​Grounded airline says it should be freed to fly | Phnom Penh Post

Grounded airline says it should be freed to fly


Publication date
20 October 2009 | 08:01 ICT

Reporter : Nathan Green

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A Bangkok Airways plane waits on the runway at Phnom Penh International Airport. The airline is due to cease flying domestic routes on Sunday but has passengers booked beyond that date.

Siem Reap Airways manager says that if the company were subject to the same rules as CAA, it could resume flights soon

We could be operating well before the peak tourist season.

SIEM Reap Airways could be airborne “well before the peak tourist season” if an apparent double standard in the licensing of Cambodia’s two domestic carriers was removed, General Manager Terry Alton said Monday.

The European Commission (EC) told the Post late last week that Cambodia Angkor Air, the government’s joint venture with Vietnam Airlines, was flying without an Air Operator Certificate (AOC) by using aircraft hired on a wet-lease basis from its Vietnamese owner.

Meanwhile, the State Secretariat of Civil Aviation (SSCA) has not allowed Siem Reap Airways to do the same, Alton said.

“Taking into account the reports in the newspapers, I was a little surprised to read that the EC believe that Cambodian Angkor Air simply operates wet-leased aircraft,” he said by email Monday from Bangkok.

“My energies concerning Siem Reap Airways have been in search of an aircraft that the owner will allow to be registered in Cambodia, and that has not proved to be an easy task.”

The airline had found no shortage of owners willing to lease an aircraft on a wet-lease basis, he added, as CAA had done in launching at the end of July.

In a wet lease arrangement, one airline provides aircraft, crew and insurance to another, which pays by hours operated.

“If we were authorised to operate with a wet-leased aircraft, I would anticipate that we could be operating well before the peak tourist season with obvious benefits to the number of tourist arrivals into Cambodia over the coming months,” he said.

If the SSCA levelled the playing field overnight, Alton said, he could possibly launch by Sunday – the same day parent company Bangkok Airways ceases flying between Phnom Penh and Siem Reap – though he acknowledged that “realistically it would be tight”.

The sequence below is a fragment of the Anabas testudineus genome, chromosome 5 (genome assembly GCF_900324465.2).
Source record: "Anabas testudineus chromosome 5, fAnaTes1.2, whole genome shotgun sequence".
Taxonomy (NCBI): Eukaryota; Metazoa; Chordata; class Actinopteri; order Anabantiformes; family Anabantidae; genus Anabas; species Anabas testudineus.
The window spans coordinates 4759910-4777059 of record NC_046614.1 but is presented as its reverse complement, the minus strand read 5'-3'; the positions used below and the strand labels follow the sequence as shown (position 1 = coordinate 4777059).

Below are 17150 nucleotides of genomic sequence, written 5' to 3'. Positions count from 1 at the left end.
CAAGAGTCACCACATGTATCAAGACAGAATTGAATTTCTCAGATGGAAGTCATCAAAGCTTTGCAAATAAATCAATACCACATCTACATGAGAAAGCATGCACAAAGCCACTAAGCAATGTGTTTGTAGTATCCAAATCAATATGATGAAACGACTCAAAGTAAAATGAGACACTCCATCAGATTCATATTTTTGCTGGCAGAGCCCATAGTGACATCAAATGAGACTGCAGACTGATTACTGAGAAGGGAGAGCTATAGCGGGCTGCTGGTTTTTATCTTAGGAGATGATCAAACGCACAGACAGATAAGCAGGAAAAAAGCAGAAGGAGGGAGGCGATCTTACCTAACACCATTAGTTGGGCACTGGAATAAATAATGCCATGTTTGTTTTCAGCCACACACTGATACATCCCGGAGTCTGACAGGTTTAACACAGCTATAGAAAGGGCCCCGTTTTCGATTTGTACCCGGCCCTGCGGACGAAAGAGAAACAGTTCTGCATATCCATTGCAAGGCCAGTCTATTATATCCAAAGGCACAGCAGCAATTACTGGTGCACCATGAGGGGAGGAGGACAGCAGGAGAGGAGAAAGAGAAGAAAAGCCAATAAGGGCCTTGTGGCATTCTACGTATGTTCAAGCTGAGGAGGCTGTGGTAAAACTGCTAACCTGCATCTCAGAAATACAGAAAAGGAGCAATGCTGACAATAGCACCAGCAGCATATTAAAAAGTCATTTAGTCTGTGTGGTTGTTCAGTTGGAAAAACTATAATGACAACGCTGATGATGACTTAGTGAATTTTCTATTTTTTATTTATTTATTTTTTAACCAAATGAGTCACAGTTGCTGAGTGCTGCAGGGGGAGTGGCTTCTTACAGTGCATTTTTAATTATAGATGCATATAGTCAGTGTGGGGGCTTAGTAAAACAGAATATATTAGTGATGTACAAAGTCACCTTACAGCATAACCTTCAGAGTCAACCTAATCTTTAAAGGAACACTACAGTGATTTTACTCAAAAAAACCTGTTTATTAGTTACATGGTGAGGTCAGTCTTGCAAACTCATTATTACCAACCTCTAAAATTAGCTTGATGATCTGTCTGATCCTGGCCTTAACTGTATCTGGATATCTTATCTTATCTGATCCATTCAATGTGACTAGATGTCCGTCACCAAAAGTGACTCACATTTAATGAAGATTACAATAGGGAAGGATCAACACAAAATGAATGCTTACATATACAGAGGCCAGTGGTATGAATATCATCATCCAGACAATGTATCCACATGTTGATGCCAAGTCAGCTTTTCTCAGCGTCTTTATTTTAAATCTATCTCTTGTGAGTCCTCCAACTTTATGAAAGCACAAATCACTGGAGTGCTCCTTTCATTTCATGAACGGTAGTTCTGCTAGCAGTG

The airline stopped operations in November when it was put on an EC blacklist due to concerns over SSCA oversight. The SSCA subsequently removed the airline’s Air Operator Certificate in December, according to EC documents seen by the Post.

The EC revelation came after the government told the airline that it will not be granted a licence to resume domestic flights until it registers an aircraft in Cambodia as required under Cambodian law.

However, that law allows foreign-registered airlines to fly domestic routes with a special government permit such as the one Bangkok Airways uses to run services between Siem Reap and Phnom Penh. Cambodia Angkor Air appears to be operating under a similar permit, though this could not be confirmed Monday because SSCA Secretary of State Mao Havannal could not be reached for comment.

Bangkok Airways’ permit will expire on Sunday, and the government has said it will not be renewed. Siem Reap Airways is hoping to be airborne by that date to handle passengers already booked on its parent. Those passengers, who number in the hundreds, will need to be transferred to Cambodia Angkor Air if the deadline cannot be met, Bangkok Airways spokesman Ekkaphon Nanta O’Sot said last week.

When the SSCA announced it would not renew the operating permit in September, senior officials said the decision was taken to give a boost to the fledgling domestic carrier Cambodia Angkor Air, which made its maiden flight on July 28 this year under a “proudly the national flag carrier” banner.

The SSCA has since softened its stance, saying the permit was always designed to be temporary and expire at the end of the summer flight schedule.

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